I meet a lot of people who are not sure whether they are going back or not. Some are still hoping to go back ten years down the line. For me the question of going back or not going back is a personal conviction. I certainly can’t condemn the people that stay however, they are making a great contribution to US society. And if they have no room to apply what they learnt in their country, they are better off staying. But I feel more useful in my country. I feel like I should be part of the process of building Kenya, and I am looking forward to teaching at my university in Kenya. Teaching gives me an opportunity to influence as many people as possible, and encourage them and give them hope. I have been helped by so many people here and I feel like I should give back.
What will you do when you finish your LLM?
If I get a job in Washington DC related to African commerce I might pursue that option, but ultimately I want to go back home. I would also like to do my PhD at Harvard, NYU or Stanford, ideally by winning a scholarship. Coming from a village, it means that you carry a whole lot of people with you and you are expected to support them. I feel like they are tired of waiting for me to give back because I have been in school for the last twenty-two years.
What are the big differences in legal education that you have experienced?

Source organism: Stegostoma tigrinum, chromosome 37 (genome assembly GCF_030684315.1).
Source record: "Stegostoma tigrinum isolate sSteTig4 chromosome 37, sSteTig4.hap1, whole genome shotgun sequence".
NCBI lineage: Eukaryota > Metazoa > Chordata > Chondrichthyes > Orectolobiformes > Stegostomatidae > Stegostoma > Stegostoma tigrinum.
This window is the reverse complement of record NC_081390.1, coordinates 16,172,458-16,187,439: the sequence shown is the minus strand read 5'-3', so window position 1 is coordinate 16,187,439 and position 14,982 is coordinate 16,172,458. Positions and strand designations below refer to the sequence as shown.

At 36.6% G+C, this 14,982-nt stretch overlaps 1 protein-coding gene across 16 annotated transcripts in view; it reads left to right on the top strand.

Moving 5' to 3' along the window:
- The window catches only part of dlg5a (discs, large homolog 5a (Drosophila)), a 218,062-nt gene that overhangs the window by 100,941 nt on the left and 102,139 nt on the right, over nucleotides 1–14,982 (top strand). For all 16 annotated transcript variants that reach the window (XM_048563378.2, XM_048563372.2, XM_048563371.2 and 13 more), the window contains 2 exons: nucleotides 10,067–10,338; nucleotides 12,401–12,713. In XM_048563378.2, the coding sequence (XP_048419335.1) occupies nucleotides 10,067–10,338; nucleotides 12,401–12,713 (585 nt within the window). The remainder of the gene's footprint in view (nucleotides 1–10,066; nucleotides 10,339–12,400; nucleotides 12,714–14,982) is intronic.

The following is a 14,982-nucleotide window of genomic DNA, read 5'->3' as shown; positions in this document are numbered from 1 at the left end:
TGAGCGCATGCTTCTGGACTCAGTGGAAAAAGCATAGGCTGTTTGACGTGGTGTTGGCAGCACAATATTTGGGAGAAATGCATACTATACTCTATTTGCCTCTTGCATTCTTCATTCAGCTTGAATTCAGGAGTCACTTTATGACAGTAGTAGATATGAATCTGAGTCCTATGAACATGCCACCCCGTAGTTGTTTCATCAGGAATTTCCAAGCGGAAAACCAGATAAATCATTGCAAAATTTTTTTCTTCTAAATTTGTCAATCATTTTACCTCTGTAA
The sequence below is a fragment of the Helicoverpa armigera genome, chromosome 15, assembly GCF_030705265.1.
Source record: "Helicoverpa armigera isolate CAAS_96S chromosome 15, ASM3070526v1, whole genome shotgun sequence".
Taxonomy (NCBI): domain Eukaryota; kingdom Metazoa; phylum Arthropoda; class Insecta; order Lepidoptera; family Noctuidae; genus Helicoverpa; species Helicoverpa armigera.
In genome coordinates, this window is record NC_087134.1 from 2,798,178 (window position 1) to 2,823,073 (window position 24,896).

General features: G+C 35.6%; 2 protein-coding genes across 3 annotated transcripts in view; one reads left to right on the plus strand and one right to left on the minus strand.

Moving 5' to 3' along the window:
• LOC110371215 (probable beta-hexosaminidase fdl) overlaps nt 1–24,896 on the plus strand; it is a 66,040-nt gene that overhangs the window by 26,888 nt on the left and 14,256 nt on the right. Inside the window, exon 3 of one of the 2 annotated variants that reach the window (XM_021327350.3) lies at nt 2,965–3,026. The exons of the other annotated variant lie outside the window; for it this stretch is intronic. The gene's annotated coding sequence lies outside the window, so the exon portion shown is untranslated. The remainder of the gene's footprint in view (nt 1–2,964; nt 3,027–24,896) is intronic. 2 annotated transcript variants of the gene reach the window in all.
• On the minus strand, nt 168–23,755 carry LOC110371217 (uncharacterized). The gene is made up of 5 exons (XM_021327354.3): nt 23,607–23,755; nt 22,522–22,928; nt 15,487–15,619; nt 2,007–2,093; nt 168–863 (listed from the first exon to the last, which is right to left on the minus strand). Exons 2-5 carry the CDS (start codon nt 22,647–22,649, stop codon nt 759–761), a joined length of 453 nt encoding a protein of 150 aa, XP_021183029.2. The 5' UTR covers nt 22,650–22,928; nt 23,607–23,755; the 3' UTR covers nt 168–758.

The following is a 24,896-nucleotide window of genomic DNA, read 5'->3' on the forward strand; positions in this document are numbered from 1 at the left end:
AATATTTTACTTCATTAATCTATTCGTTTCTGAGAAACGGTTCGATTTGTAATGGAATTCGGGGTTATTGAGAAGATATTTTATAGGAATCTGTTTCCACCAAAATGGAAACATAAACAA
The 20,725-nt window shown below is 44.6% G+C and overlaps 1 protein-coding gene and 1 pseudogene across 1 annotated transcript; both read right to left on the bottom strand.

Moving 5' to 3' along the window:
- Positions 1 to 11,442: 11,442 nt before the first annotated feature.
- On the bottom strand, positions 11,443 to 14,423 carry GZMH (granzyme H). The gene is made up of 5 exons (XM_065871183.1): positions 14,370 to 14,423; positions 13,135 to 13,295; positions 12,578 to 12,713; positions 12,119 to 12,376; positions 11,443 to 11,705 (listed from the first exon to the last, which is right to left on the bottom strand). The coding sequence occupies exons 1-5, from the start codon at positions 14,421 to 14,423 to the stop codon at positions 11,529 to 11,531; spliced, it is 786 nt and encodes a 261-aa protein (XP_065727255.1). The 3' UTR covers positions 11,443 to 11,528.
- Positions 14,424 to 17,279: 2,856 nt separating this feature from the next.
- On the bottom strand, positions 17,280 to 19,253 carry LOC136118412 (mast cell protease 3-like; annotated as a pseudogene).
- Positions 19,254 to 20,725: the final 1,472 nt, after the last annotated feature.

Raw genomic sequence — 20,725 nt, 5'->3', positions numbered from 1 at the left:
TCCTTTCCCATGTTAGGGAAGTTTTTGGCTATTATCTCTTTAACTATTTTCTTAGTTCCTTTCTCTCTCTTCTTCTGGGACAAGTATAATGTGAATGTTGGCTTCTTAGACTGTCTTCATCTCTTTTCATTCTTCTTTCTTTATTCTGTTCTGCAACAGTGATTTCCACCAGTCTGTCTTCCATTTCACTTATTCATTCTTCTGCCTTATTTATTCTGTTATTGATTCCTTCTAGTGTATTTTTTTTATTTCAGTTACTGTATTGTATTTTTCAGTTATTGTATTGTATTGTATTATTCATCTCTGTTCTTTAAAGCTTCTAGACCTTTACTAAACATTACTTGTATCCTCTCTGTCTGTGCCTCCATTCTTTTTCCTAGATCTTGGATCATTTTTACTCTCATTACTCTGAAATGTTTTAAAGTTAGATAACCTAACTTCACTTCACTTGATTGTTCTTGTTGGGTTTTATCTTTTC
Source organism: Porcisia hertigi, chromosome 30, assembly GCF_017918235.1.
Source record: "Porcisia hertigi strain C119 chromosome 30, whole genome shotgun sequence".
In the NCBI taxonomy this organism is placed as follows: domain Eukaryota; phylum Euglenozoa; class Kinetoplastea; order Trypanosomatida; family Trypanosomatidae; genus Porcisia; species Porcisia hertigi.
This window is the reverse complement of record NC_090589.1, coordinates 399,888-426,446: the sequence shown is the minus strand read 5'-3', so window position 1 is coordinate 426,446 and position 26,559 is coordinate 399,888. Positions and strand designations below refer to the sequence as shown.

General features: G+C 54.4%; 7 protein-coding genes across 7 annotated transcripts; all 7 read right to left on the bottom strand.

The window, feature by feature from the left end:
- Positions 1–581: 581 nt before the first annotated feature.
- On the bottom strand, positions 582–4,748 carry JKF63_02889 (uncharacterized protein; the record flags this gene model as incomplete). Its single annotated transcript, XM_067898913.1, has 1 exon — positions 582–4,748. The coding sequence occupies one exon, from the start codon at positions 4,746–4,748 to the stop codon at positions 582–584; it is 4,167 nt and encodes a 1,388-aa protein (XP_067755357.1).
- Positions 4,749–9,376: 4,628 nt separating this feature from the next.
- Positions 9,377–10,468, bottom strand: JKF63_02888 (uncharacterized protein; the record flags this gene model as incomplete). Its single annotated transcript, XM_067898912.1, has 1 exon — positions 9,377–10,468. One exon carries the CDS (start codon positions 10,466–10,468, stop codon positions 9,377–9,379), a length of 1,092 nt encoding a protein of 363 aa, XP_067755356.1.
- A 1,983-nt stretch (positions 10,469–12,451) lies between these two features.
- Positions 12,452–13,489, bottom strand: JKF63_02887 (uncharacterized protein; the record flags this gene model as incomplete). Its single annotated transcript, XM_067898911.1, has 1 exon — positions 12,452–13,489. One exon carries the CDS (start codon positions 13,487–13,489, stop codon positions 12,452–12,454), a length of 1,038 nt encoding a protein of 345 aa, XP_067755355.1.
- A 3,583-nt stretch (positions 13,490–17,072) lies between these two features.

In Kenya the lecturers are very competent, but they have few materials such as books. Only since 2004 has the Internet been widely used by the faculty of law at the university of Nairobi. Research and other publications are also absent. The Student Law Journal I worked on when I was at the University of Nairobi doesn’t even have a website. The lecturers have a law journal. It does a little better than the student journal, but it still struggles for funding. In Kenya the practice of law does not depend so much on research than technicalities. The courts do not generate much debate which can sustain a great deal of writing and publishing. The courts must make compelling and well reasoned judgments in tandem with the growing nature of the law, and inform writing. Luckily with recent reforms in the Judiciary there has been a slow reversal of this trend.